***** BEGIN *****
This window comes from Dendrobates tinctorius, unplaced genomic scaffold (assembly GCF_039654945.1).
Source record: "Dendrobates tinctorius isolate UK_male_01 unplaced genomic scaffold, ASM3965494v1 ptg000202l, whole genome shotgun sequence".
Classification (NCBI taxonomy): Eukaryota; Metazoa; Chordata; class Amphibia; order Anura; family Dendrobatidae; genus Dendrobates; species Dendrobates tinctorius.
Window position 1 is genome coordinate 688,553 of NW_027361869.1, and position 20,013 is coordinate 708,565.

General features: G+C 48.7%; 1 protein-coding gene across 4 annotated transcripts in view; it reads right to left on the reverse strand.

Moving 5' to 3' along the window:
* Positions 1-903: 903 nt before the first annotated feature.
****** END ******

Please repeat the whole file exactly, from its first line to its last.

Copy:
This window comes from Dendrobates tinctorius, unplaced genomic scaffold (assembly GCF_039654945.1).
Source record: "Dendrobates tinctorius isolate UK_male_01 unplaced genomic scaffold, ASM3965494v1 ptg000202l, whole genome shotgun sequence".
Classification (NCBI taxonomy): Eukaryota; Metazoa; Chordata; class Amphibia; order Anura; family Dendrobatidae; genus Dendrobates; species Dendrobates tinctorius.
Window position 1 is genome coordinate 688,553 of NW_027361869.1, and position 20,013 is coordinate 708,565.

General features: G+C 48.7%; 1 protein-coding gene across 4 annotated transcripts in view; it reads right to left on the reverse strand.

Moving 5' to 3' along the window:
* Positions 1-903: 903 nt before the first annotated feature.